NCEAS News and Announcements

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September 30, 2014

SNAP: Science for People and Nature announces the addition of four new Working Groups to its growing portfolio of solution-oriented scientific inquiries – from exploring how video games could overturn entrenched perceptions about climate change to using evidence-based conservation to make the right decisions for people and nature. The four new working groups are:



September 29, 2014

First assessments for Antarctica, Southern Ocean and the High Seas Ocean

Most comprehensive Ocean Health score – Global Oceans score of 67 out of 100

The third annual update from the Ocean Health Index, a partnership led by scientists from UC Santa Barbara's NCEAS and Conservation International, is the first to include scores for Antarctica and the Southern Ocean (72 out of 100*) and the 15 ocean regions beyond national jurisdiction (67 out of 100 for the high seas areas). Together with the 220 Exclusive Economic Zones (EEZs) measured in 2012 and 2013, the Index now measures all of the oceans on planet Earth. More>


September 26, 2014

Understanding the causes of species richness across the latitudinal gradient is still elusive. The Botanical Information and Ecology Network (BIEN) Working Group at NCEAS compared a range of ecological theories for explaining biodiversity, such as neutral dynamics, competitive exclusion, and environmental filtering, for how well these predict functional diversity at varying scales. They found that patterns of functional trait diversity are not consistent with any one theory of biodiversity. These conflicting results indicate that no single biodiversity theory considered alone is able to explain the latitudinal gradient of species diversity in terms of functional trait space. The findings of this analysis recently appeared in Proceedings of the National Academy of Sciences (PNAS). More>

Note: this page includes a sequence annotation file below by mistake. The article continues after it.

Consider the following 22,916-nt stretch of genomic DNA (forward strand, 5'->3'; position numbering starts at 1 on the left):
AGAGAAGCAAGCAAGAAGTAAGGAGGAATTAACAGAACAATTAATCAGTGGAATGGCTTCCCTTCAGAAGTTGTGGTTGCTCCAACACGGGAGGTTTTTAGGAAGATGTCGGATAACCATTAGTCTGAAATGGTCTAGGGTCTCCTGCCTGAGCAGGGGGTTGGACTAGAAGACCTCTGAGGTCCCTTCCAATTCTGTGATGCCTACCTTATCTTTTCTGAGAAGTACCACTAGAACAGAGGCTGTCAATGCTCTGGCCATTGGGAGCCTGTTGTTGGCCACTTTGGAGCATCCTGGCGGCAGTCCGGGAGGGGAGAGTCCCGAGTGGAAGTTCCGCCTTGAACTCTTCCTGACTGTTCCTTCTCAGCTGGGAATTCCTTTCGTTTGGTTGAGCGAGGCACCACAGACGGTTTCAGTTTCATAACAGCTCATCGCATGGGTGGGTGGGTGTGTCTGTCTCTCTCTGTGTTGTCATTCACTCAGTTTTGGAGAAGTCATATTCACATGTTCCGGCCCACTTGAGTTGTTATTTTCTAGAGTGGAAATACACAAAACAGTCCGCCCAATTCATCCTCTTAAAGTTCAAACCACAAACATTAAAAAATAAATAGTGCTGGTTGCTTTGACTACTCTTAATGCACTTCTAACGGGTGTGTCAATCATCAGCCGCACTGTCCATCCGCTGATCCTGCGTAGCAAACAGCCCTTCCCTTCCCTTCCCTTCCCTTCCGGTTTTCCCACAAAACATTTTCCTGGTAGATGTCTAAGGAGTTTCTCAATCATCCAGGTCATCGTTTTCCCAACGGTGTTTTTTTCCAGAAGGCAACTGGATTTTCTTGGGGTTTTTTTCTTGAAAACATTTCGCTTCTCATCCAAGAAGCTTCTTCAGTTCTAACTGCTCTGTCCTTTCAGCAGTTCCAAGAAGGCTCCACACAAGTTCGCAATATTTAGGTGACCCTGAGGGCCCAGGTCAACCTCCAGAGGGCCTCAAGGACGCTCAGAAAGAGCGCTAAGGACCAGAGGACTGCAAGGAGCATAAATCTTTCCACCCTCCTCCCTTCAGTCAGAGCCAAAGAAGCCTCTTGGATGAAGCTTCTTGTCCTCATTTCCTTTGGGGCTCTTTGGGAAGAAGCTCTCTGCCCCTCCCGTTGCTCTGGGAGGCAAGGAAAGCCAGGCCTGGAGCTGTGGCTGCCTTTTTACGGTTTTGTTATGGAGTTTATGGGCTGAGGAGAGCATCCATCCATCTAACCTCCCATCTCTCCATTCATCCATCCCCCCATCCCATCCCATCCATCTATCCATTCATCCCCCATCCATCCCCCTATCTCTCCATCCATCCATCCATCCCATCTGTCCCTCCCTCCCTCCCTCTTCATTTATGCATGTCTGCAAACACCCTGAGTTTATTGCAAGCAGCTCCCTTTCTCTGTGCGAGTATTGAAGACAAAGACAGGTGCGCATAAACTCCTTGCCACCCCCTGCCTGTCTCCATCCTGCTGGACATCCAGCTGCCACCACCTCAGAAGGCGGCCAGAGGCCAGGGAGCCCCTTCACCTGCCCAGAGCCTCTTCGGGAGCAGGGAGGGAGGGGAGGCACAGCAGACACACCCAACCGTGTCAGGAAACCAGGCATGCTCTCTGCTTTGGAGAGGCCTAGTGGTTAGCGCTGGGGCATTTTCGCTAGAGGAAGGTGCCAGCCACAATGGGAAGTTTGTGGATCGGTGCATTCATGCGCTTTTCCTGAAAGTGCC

September 15, 2014

A quarter of a century after the 1989 Exxon Valdez oil spill in the Gulf of Alaska, NCEAS collaborated with investigators from Gulf Watch Alaska and the Herring Research and Monitoring program to gather all the data collected on the ecological ramifications of the spill overtime. Now, two new NCEAS Working Groups have been selected to use this collated data to conduct long-term synthesis analyzes of the region to gain new insights on the impacts oil has on biological diversity, ecosystems, human communities, and their ability to recover. More>> 




September 13, 2014

Following the Exxon Valdez Oil Spill in 1989, the oil-impacted areas of the Gulf of Alaska have been extensively monitored to examine impacts of the spill on the ecosystem and to assess and promote recovery of impacted species. NCEAS has collaborated with investigators from Gulf Watch Alaska and the Herring Research and Monitoring program to collate historical data from a quarter century of monitoring studies on physical and biological systems impacted by the spill


NCEAS now seeks a Postdoctoral Associate to conduct synthesis research for the Gulf of Alaska while in residence at NCEAS for two years starting Fall/Winter 2014. Successful candidates will utilize data gathered by NCEAS, along with other existing information, to conduct and publish holistic synthesis and analyses of driving processes and perturbations within complex ecosystem of the Gulf of Alaska. Postdoctoral Associates will pursue their own independent synthesis of the available Gulf of Alaska data while also collaborating with two Gulf of Alaska long-term synthesis Working Groups. Applications are due by October 1, 2014. More>


September 10, 2014

From September 2 to 4, more than 70 scientists from all over the world gathered in Santa Barbara for the first-ever Open Science Codefest. OSCodefest brought together computer programmers and environmental scientists who typically work in isolation to collaborate, problem solve, code, and share skills. This conference was organized to stimulate productivity and community building, while providing ample opportunities for collaborative coding and design sessions. By the conclusion of the meeting, over 20 breakout sessions had been completed, and these new collaborations for skill-sharing and product generation will continue long beyond OSCodefest. More>